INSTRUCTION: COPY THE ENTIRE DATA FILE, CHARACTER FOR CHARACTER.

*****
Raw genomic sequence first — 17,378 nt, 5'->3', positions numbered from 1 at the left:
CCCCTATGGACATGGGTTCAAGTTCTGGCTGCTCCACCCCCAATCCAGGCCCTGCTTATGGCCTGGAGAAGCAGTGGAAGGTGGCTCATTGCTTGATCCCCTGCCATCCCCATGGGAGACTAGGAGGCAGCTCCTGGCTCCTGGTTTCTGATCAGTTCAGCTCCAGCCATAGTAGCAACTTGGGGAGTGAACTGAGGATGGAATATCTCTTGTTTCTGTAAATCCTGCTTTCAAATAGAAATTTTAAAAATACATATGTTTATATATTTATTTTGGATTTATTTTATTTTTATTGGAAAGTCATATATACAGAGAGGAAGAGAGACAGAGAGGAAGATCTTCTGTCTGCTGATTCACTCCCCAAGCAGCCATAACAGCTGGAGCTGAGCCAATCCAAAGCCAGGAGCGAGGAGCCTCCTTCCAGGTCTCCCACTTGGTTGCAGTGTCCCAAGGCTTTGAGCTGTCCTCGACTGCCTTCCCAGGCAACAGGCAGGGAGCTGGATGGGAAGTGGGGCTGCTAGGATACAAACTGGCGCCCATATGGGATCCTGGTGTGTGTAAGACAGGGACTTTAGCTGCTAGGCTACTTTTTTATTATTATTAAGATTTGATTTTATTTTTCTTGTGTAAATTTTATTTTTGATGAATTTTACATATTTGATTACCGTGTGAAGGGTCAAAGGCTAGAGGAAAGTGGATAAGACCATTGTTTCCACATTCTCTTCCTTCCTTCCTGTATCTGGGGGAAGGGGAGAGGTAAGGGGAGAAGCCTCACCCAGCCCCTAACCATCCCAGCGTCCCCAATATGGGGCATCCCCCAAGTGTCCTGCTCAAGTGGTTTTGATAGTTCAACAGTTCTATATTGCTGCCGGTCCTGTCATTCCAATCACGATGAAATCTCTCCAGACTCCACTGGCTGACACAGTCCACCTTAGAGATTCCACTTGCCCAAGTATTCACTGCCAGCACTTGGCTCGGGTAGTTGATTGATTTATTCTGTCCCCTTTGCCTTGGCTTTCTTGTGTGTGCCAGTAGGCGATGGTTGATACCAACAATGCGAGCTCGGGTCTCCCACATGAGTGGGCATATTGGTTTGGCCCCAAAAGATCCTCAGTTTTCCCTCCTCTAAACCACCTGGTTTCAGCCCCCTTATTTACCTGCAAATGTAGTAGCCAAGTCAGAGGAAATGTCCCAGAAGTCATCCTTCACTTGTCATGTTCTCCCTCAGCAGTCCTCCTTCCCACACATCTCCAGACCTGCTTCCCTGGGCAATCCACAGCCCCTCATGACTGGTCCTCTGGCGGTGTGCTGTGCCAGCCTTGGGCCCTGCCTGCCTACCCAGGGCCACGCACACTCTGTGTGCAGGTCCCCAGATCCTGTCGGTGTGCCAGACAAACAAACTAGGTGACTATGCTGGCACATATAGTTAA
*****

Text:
Raw genomic sequence first — 17,378 nt, 5'->3', positions numbered from 1 at the left:
CCCCTATGGACATGGGTTCAAGTTCTGGCTGCTCCACCCCCAATCCAGGCCCTGCTTATGGCCTGGAGAAGCAGTGGAAGGTGGCTCATTGCTTGATCCCCTGCCATCCCCATGGGAGACTAGGAGGCAGCTCCTGGCTCCTGGTTTCTGATCAGTTCAGCTCCAGCCATAGTAGCAACTTGGGGAGTGAACTGAGGATGGAATATCTCTTGTTTCTGTAAATCCTGCTTTCAAATAGAAATTTTAAAAATACATATGTTTATATATTTATTTTGGATTTATTTTATTTTTATTGGAAAGTCATATATACAGAGAGGAAGAGAGACAGAGAGGAAGATCTTCTGTCTGCTGATTCACTCCCCAAGCAGCCATAACAGCTGGAGCTGAGCCAATCCAAAGCCAGGAGCGAGGAGCCTCCTTCCAGGTCTCCCACTTGGTTGCAGTGTCCCAAGGCTTTGAGCTGTCCTCGACTGCCTTCCCAGGCAACAGGCAGGGAGCTGGATGGGAAGTGGGGCTGCTAGGATACAAACTGGCGCCCATATGGGATCCTGGTGTGTGTAAGACAGGGACTTTAGCTGCTAGGCTACTTTTTTATTATTATTAAGATTTGATTTTATTTTTCTTGTGTAAATTTTATTTTTGATGAATTTTACATATTTGATTACCGTGTGAAGGGTCAAAGGCTAGAGGAAAGTGGATAAGACCATTGTTTCCACATTCTCTTCCTTCCTTCCTGTATCTGGGGGAAGGGGAGAGGTAAGGGGAGAAGCCTCACCCAGCCCCTAACCATCCCAGCGTCCCCAATATGGGGCATCCCCCAAGTGTCCTGCTCAAGTGGTTTTGATAGTTCAACAGTTCTATATTGCTGCCGGTCCTGTCATTCCAATCACGATGAAATCTCTCCAGACTCCACTGGCTGACACAGTCCACCTTAGAGATTCCACTTGCCCAAGTATTCACTGCCAGCACTTGGCTCGGGTAGTTGATTGATTTATTCTGTCCCCTTTGCCTTGGCTTTCTTGTGTGTGCCAGTAGGCGATGGTTGATACCAACAATGCGAGCTCGGGTCTCCCACATGAGTGGGCATATTGGTTTGGCCCCAAAAGATCCTCAGTTTTCCCTCCTCTAAACCACCTGGTTTCAGCCCCCTTATTTACCTGCAAATGTAGTAGCCAAGTCAGAGGAAATGTCCCAGAAGTCATCCTTCACTTGTCATGTTCTCCCTCAGCAGTCCTCCTTCCCACACATCTCCAGACCTGCTTCCCTGGGCAATCCACAGCCCCTCATGACTGGTCCTCTGGCGGTGTGCTGTGCCAGCCTTGGGCCCTGCCTGCCTACCCAGGGCCACGCACACTCTGTGTGCAGGTCCCCAGATCCTGTCGGTGTGCCAGACAAACAAACTAGGTGACTATGCTGGCACATATAGTTAA